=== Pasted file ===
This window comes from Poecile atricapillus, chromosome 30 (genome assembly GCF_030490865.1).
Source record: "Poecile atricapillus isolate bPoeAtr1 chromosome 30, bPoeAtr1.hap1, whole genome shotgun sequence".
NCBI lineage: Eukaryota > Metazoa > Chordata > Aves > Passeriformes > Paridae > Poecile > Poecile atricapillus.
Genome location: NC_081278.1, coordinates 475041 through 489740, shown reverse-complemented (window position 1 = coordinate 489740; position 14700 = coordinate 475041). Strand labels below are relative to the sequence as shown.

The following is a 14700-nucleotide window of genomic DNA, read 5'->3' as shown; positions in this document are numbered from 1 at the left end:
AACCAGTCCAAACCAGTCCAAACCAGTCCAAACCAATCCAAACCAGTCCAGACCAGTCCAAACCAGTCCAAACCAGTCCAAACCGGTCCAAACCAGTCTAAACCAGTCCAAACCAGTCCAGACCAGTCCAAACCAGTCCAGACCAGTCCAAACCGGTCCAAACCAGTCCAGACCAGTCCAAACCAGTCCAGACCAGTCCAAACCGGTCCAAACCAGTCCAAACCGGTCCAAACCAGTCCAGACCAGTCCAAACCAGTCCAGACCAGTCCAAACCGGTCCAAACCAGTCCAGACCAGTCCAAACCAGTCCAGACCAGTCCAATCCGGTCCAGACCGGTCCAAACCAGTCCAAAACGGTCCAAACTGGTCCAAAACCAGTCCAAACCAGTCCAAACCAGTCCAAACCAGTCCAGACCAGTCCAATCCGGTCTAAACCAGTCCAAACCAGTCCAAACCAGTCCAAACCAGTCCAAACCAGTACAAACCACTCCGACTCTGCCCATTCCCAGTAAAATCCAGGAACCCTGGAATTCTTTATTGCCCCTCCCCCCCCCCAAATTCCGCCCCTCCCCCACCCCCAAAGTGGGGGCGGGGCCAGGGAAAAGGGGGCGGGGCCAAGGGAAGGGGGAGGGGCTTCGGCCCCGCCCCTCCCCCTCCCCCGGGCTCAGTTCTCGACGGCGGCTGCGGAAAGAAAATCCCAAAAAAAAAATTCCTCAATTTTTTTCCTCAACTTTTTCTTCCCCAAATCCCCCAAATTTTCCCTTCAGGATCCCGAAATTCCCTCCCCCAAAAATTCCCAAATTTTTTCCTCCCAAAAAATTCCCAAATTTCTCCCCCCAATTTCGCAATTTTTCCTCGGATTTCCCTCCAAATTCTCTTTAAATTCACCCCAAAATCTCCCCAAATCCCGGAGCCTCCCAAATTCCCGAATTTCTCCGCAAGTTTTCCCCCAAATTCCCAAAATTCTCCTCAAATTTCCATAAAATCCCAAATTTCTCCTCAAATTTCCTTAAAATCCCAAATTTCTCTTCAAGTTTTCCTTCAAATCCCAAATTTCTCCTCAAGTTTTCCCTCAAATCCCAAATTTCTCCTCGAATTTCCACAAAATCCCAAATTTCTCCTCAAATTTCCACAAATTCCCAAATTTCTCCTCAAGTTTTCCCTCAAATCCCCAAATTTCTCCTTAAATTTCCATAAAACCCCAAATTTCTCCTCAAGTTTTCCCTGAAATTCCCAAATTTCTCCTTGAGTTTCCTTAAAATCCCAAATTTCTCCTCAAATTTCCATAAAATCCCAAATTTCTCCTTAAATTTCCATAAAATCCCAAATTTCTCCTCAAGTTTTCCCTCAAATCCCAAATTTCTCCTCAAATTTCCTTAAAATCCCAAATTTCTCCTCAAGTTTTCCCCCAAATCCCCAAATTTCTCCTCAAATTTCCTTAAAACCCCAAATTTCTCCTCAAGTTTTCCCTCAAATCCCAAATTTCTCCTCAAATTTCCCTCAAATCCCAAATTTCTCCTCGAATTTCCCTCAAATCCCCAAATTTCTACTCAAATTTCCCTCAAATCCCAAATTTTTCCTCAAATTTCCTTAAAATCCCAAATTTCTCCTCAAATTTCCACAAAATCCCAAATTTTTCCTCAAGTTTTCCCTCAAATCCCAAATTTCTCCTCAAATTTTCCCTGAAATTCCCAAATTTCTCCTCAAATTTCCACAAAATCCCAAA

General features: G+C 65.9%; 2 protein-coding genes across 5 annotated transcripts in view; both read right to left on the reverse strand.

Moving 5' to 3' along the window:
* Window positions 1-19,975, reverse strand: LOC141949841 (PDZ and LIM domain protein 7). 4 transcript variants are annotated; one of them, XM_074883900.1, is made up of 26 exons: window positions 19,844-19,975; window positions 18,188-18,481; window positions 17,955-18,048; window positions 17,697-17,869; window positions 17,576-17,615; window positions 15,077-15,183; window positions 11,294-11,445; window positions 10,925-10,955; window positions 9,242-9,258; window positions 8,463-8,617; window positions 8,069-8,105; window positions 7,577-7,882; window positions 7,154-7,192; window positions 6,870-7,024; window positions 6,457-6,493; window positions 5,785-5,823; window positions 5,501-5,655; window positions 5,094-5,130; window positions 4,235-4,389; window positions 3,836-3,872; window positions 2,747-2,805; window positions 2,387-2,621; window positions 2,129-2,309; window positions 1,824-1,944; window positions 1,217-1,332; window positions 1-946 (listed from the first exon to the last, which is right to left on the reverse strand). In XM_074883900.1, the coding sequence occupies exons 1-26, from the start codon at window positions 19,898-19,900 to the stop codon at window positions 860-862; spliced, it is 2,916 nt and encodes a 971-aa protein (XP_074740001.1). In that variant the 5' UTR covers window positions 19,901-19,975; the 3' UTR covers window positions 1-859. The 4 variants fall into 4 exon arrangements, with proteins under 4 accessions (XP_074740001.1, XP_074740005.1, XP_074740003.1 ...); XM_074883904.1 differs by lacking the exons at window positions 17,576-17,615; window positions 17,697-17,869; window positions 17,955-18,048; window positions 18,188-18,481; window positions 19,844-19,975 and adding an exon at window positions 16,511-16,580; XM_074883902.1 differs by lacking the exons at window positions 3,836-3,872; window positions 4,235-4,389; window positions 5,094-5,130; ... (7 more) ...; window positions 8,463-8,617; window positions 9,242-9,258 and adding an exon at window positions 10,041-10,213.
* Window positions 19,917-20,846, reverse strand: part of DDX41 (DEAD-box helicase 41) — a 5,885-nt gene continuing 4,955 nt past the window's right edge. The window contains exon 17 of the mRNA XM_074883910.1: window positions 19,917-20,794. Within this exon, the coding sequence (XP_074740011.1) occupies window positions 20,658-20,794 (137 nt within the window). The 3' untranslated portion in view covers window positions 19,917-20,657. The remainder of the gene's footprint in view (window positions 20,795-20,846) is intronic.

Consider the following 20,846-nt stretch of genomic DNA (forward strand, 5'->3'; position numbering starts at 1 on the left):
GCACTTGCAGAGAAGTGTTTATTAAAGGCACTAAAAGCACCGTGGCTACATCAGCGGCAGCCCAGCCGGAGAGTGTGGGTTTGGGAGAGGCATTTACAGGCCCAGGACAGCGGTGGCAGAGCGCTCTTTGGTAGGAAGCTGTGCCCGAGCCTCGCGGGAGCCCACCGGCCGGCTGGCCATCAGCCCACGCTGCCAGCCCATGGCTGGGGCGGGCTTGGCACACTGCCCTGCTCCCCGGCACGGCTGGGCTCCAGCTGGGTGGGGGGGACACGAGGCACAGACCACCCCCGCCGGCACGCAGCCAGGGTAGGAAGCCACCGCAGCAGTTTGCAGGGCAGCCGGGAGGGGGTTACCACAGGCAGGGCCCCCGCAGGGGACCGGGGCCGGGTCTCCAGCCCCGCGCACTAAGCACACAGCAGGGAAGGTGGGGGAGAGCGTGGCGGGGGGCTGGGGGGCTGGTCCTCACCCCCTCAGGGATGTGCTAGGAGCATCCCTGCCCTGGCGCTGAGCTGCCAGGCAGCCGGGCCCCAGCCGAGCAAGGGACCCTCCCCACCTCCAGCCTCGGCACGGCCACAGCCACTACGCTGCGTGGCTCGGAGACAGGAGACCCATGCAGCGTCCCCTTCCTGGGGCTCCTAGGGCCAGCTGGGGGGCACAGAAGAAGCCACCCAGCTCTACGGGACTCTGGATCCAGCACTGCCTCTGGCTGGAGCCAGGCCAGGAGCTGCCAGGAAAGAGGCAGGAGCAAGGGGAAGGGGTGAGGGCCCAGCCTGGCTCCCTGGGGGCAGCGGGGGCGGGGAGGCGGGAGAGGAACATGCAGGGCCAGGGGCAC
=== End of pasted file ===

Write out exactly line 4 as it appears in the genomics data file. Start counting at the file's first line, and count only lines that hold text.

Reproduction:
Genome location: NC_081278.1, coordinates 475041 through 489740, shown reverse-complemented (window position 1 = coordinate 489740; position 14700 = coordinate 475041). Strand labels below are relative to the sequence as shown.